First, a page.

“Our bodies, our minds, our power” the ultimate message in this production of Jekyll and Hyde.

Influenced by such women as Emmeline Pankhurst, Florence Nightingale and Josephine Butler; all educated but were rarely able to exercise the creativity that their knowledge gave them. Women’s rights have come a long way since the Victorians but is it still more acceptable for a man to talk about pussy than, God forbid, a woman to even attempt public conversation on the topic of her own vagina? Women in this time were beginning to learn that the mould was cracking and attempted to find new ways to exist in their society, yet so many stories are still untold.

When we think of the Victorians we think of the stories that focus on men and mankind, particularly white, British, wealthy men. Where are the women of colour? The queer women? The disabled women? The poor women? We all know the lasting impression that stories have but is it always a good idea to share with the world our deepest and darkest thoughts? Appropriately, today is Day of the Girl and as I sit surrounded by young adults cheering for women’s change I ask myself, what version of this story will each person remember and will it reimagine our world for the better?

Based on the novella by Robert Louis Stevenson and written by Evan Placey, the National Youth Theatre takes us back to Victorian England, where civilised society meets seedy Soho in an adaptation which imagines the journey of Dr Jekyll’s widow, Harriet (Elizabeth McCafferty) a strong woman taking the reins. Harriet has the desire to live some other life and be another person.

Tired of not being taken seriously just because she is a woman, Harriet rebels against the court of men by continuing scientific experiments invented by her late husband, leading to her invention of Hyde. Hyde does not hide behind a man and she does not stay quiet. She definitely will wear what she wants and not what she is told, and in fact she will not take orders from any man. We are shown glimpses of other women’s stories and characters throughout, a mixture of doing what they’re told and challenging change – Leah Gaffey, Amarah Jae St. Aubyn and Rebecca Hesketh-Smith show us the varieties in the way women can support each other through friendships, campaigning and fighting but can equally keep women in the shadow of men – defending them and acting out of fear or ignorance. All three actors give us brilliant performances, making us laugh out loud, emphasise and generally care.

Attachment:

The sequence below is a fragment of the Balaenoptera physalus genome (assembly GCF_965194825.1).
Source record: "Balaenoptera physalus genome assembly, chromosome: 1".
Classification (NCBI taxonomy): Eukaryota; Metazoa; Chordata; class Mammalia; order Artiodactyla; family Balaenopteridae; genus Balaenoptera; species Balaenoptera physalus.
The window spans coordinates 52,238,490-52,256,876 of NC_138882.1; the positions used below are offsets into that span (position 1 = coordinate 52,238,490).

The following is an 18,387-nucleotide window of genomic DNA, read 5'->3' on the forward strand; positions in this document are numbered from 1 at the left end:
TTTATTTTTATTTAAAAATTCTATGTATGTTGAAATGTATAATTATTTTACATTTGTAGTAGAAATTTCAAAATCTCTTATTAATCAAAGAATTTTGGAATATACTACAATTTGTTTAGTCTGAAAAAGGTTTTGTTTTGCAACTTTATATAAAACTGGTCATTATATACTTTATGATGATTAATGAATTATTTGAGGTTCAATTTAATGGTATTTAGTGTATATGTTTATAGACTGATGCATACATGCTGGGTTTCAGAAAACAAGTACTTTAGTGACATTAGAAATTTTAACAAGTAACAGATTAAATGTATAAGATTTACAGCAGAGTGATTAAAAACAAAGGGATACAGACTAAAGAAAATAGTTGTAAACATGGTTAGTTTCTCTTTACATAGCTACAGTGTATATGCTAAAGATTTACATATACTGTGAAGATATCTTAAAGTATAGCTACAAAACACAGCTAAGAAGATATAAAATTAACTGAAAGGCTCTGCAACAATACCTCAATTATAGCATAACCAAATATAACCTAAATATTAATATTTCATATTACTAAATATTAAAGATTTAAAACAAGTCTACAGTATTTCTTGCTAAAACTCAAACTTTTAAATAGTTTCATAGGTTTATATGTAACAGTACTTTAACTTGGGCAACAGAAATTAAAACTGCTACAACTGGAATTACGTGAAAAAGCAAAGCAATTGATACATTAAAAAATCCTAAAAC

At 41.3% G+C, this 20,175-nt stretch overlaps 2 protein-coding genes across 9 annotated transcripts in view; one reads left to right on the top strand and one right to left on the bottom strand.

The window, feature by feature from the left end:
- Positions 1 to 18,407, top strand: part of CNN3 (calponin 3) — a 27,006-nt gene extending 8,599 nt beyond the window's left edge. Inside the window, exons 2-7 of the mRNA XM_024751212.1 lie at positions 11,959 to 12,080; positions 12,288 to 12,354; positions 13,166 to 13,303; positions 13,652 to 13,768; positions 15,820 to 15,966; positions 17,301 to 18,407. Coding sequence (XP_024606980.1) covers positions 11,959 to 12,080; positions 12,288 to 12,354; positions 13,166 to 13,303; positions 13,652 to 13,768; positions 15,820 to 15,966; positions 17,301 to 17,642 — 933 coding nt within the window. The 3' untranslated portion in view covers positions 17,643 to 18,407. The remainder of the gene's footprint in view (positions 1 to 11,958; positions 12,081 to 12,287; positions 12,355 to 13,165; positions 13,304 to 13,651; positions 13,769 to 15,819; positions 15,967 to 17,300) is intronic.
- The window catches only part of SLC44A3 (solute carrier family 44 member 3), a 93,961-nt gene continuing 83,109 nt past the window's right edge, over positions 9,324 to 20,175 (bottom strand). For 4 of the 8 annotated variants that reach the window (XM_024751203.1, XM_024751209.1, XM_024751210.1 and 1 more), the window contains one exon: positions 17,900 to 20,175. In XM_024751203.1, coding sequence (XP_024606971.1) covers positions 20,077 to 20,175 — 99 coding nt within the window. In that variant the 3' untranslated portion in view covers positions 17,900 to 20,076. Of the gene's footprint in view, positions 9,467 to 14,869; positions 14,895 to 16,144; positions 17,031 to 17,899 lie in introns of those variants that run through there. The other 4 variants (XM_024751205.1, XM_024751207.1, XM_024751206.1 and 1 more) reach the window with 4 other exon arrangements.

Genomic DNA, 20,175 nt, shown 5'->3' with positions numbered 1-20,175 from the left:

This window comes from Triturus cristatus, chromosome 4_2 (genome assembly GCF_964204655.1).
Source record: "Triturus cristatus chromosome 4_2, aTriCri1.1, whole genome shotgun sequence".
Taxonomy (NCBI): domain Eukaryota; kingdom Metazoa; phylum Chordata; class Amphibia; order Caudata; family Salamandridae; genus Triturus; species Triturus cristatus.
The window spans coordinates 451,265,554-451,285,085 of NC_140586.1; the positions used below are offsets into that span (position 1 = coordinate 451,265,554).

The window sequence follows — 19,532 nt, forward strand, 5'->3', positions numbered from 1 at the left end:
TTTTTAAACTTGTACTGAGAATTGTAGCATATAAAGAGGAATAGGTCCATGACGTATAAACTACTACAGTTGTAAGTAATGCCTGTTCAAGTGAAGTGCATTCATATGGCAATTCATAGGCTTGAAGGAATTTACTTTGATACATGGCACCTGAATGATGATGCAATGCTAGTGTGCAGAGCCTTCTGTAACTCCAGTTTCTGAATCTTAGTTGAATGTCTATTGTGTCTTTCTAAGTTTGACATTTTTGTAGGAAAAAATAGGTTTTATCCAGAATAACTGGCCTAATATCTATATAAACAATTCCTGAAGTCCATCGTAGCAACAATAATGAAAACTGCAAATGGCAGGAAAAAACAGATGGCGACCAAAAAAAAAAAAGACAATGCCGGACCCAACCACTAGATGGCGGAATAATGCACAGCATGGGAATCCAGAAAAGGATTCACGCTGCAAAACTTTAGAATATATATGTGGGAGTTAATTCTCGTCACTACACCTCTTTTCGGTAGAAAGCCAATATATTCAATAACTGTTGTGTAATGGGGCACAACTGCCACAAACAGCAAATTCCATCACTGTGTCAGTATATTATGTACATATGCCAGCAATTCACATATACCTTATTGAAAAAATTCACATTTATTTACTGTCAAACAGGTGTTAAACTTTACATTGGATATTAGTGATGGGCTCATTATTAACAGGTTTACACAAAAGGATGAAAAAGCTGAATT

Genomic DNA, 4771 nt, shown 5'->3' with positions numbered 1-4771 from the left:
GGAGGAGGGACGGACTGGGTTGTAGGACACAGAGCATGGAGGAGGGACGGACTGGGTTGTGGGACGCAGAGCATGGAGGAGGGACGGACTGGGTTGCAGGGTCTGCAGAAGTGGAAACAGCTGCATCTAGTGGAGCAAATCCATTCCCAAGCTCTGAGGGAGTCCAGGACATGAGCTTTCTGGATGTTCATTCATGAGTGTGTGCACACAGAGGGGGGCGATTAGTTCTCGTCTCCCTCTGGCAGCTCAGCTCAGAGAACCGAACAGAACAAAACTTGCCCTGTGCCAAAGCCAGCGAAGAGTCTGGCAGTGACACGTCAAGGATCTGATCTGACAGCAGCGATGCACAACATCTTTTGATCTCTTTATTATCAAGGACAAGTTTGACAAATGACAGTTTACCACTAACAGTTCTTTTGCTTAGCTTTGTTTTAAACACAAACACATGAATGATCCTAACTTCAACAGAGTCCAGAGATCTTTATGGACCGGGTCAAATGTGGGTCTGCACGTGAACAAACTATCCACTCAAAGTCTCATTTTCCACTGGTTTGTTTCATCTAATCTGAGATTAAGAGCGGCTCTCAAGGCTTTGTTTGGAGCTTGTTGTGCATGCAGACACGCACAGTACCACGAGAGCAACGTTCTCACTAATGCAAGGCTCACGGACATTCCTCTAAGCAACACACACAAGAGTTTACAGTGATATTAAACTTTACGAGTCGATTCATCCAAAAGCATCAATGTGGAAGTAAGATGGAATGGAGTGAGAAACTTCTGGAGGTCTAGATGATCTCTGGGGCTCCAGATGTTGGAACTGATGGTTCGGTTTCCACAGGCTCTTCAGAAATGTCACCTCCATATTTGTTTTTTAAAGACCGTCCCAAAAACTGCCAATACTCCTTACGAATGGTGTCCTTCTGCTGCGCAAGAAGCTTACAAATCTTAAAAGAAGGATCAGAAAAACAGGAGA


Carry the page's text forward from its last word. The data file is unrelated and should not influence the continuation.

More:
Laura Hopkins’ set is simple but effective, constantly transforming the space as we move back and forth through past and present. Costume also plays a big part in this piece creating a visual sense of time. The sounds are unnerving and atmospheric, particularly as we watch the transition of Jekyll to Hyde perfected by Roy Alexander Weise’s direction but ultimately, the remarkably believable and seemingly effortless performance of McCafferty.

We are exceptionally entertained throughout by other characters, such as the humorously dry and witty Abbie/Lucy (Rosella Doda) but the ultimate message is left with us by Florence Monroe (Jenny Walser), who, a modern twist in the production, reminds us that although change is happening, it isn’t happening fast enough and ultimately asks whether we can fix a system that is so broken without literally blowing it up and completely starting again.

Some of the messages are quite frightening: Is it wise to start a revolution? Can we help one sex without damaging the other? Will cutting off the dicks of men help make us equal? This is ultimately a thought-provoking piece that will certainly light a fire inside; a powerful message of feminism underlined with a unsettling radicalised movement. In reality do we want equality or justice and how will the younger viewers react to this piece? The future is in their hands.